The new paradigm of Industry 4.0 encompasses the manufacturing metrology and the necessity for fast, flexible, reliable and holistic systems arises, in order to accompany the more advanced manufacturing technologies. The more extensive use of additive manufacturing techniques, which entail the realization of complex structures and freeform geometries, as well as, the use of new materials, enhances this concept. These driving forces are the basis for the great interest towards 3D scanning systems because they perfectly fit the key factors of the new manufacturing metrology 4.0. Among other things, they have the capacity to reconstruct complete and detailed 3D models in a very short time, which makes them suitable for on-machine verification. In this context, close-range photogrammetry is recognized as a simple, versatile, and effective methodology for 3D measurements of components, even if they are characterized by a prevailing dimension respect to the others (e.g. height is much higher than length or vice versa), complex free form geometry, and under-cuts. Moreover, it is able to provide accurate measurements and 3D photorealistic (thanks to the computation of the texture) surface reconstructions in a simple and inexpensive way, as well as in very short time. Photogrammetry-based systems and, generally, optical-based techniques, are flexible and holistic systems, but their strengths are also their weaknesses, because this complexity results in more variables involved and more sources of error affecting the results. The present thesis is focused on the development and the analysis of an optical 3D scanner based on photogrammetry, suitable for measurements of complex parts in close and micro range. The analysis started from the identification of the main sources of error affecting the measuring system, with the final goal to include them in a proper uncertainty assessment. In particular, there are errors due to the measuring system itself, errors due to the object under measurement, i.e. errors due to the manufacturing process, as well as, errors due to the interaction of the specific system with the object (materials, colours and surface texture). Thus, the uncertainty evaluation of such systems is still an open issue. The first chapters are dedicated to the state of the art of currently available measuring techniques, highlighting the main advantages and drawbacks, in order to explain the importance of developing a photogrammetry-based system for industrial application. The third chapter is of fundamental importance since it describes the state of the art of the currently available standards in 3D optical scanning. They mainly refer to the VDI/VDE 2634 series, in the form of acceptance and reverification test. In addition, the standards usually used for the uncertainty assessment of the more reliable Coordinate Measuring Machine (CMMs), such as the ISO 15530-3, were described, highlighting the main criticalities and the possible adaptation for optical-based scanners. The forth chapter is entirely dedicated to photogrammetry-based systems, with a brief introduction to the state of the art when applying photogrammetry in close and micro range, a description of the measuring principle through the mathematical models behind and the main advances carried out in the development of the reconstruction software algorithms. Then, the photogrammetry-based system is presented together with the sensors and the optical equipment used throughout the thesis. Finally, a summary of the main criticalities is reported. The experimental investigations carried out during the PhD course are collected in the chapters from 5 to 11. Each chapter is dedicated to a specific measuring task, with the aim to analyse a specific aspect or a criticality of the photogrammetry- based system under exam. The fifth chapter is focused on the analysis of repeatability of the photogrammetric reconstruction software used, which has proved to be a fundamental part of the system. The study was conducted on a pyramidal artefact already used in previous experiments. In the sixth chapter, a new three-dimensional reference artefact was presented. The purpose was double: for the estimation of the external orientation, scale adjustment, and for the uncertainty assessment, calibration. The effectiveness of this reference artefact was proved through the reconstruction of the test object used in the previous chapter, the pyramidal artefact. The capacity of the presented system to reconstruct free form geometries was analysed through a preliminary test in Chapter 7. The tests were performed through the use of three artefacts produced by additive manufacturing techniques, which were a customized version of the NPL free form artefact designed and developed by NPL institute. The need for the customization was mainly due to the necessity to resize the artefact to make it measurable with the optical equipment under exam. In Chapter 8, the application of the photogrammetry-based system for measuring additive manufactured biomedical devices was reported, highlighting critical aspects due to their object and surface textures characteristics. Chapters 9 and 10 report the work conducted during the external stay period at the Department of Mechanical Engineering of the Denmark Technical University. The introduction of a step gauge reference artefact was analysed, and the photogrammetry-based system was then compared with other non-contact measuring techniques, such as structured light scanner, laser based scanner and a computed tomography scanner. The performance verification of all those 3D non-contact measuring techniques was conducted through the step gauge reference artefact. In chapter 10, the investigation was focused on the analysis of the interaction between the 3D optical scanning systems and the materials and colours of the objects under measurements. For the purpose, five miniature step gauges made of different polymeric materials and colours were scanned and analyzed. Finally, Chapter 11 is dedicated to the application of the photogrammetry to the microscopic range, for the acquisition of components realized through µEDM (Electro Discharge Machining). The optical equipment, used in this investigation, allowed to reach magnification levels higher than 2x, with optical resolutions up to 2,4 µm. The investigation was mainly focused on the verification of the reproducibility of the internal parameters estimated through the traditional mathematical models, for such magnification levels.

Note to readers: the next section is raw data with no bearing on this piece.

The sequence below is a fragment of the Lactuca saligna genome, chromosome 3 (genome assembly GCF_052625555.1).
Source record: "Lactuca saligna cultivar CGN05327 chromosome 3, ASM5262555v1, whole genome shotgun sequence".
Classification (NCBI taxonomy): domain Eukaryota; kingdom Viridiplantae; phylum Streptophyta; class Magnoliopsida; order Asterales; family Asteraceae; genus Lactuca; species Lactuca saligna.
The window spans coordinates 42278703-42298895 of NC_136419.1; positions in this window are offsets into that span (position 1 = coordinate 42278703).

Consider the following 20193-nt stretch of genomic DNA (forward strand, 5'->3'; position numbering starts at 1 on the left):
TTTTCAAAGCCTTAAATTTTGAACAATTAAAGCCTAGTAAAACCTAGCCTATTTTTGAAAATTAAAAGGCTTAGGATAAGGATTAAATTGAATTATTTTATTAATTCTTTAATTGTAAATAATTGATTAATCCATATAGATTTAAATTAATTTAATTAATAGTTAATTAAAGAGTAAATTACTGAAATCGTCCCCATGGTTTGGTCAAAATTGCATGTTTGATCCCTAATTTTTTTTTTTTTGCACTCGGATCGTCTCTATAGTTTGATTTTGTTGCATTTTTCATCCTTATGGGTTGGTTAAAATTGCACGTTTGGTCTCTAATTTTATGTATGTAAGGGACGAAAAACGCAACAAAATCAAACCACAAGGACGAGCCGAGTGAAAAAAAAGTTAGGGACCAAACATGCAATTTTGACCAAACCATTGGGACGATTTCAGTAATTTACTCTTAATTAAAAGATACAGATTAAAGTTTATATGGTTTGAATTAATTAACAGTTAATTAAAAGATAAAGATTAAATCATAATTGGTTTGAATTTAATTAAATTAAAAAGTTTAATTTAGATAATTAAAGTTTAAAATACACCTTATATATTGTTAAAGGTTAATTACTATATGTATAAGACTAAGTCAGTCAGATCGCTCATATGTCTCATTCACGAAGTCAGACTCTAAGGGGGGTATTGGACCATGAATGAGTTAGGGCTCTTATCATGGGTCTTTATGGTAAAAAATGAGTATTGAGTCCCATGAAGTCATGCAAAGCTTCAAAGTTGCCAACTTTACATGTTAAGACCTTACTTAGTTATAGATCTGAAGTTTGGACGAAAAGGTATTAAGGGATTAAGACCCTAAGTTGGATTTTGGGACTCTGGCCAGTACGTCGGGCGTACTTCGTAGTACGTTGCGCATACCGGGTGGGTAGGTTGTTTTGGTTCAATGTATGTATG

|Titolo:||Analysis of a 3D optical scanner based on photogrammetry suitable for industrial applications in close and micro-range|
|Data di pubblicazione:||2019|
|Appare nelle tipologie:||5.14 Tesi di dottorato|